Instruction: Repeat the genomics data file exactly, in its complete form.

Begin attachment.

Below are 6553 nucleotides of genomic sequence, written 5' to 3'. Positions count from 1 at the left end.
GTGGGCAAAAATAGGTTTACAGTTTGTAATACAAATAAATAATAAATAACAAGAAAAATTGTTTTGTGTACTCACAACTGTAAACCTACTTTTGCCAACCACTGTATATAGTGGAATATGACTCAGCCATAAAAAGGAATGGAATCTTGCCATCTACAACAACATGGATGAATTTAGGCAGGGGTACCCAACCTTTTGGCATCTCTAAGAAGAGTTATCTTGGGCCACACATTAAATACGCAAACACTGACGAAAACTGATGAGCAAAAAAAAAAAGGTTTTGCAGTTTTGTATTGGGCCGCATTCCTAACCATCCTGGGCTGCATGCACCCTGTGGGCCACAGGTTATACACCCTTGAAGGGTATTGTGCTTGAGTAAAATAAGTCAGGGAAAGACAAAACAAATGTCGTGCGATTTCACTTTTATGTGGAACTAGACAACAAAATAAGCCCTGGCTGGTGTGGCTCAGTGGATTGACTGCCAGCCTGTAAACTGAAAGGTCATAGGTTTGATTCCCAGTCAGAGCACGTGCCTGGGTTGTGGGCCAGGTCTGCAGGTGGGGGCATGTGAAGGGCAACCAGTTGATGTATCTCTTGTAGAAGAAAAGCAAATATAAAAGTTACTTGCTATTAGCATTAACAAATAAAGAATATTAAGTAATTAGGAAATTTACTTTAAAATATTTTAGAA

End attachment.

Below are 6553 nucleotides of genomic sequence, written 5' to 3'. Positions count from 1 at the left end.
GTGGGCAAAAATAGGTTTACAGTTTGTAATACAAATAAATAATAAATAACAAGAAAAATTGTTTTGTGTACTCACAACTGTAAACCTACTTTTGCCAACCACTGTATATAGTGGAATATGACTCAGCCATAAAAAGGAATGGAATCTTGCCATCTACAACAACATGGATGAATTTAGGCAGGGGTACCCAACCTTTTGGCATCTCTAAGAAGAGTTATCTTGGGCCACACATTAAATACGCAAACACTGACGAAAACTGATGAGCAAAAAAAAAAAGGTTTTGCAGTTTTGTATTGGGCCGCATTCCTAACCATCCTGGGCTGCATGCACCCTGTGGGCCACAGGTTATACACCCTTGAAGGGTATTGTGCTTGAGTAAAATAAGTCAGGGAAAGACAAAACAAATGTCGTGCGATTTCACTTTTATGTGGAACTAGACAACAAAATAAGCCCTGGCTGGTGTGGCTCAGTGGATTGACTGCCAGCCTGTAAACTGAAAGGTCATAGGTTTGATTCCCAGTCAGAGCACGTGCCTGGGTTGTGGGCCAGGTCTGCAGGTGGGGGCATGTGAAGGGCAACCAGTTGATGTATCTCTTGTAGAAGAAAAGCAAATATAAAAGTTACTTGCTATTAGCATTAACAAATAAAGAATATTAAGTAATTAGGAAATTTACTTTAAAATATTTTAGAA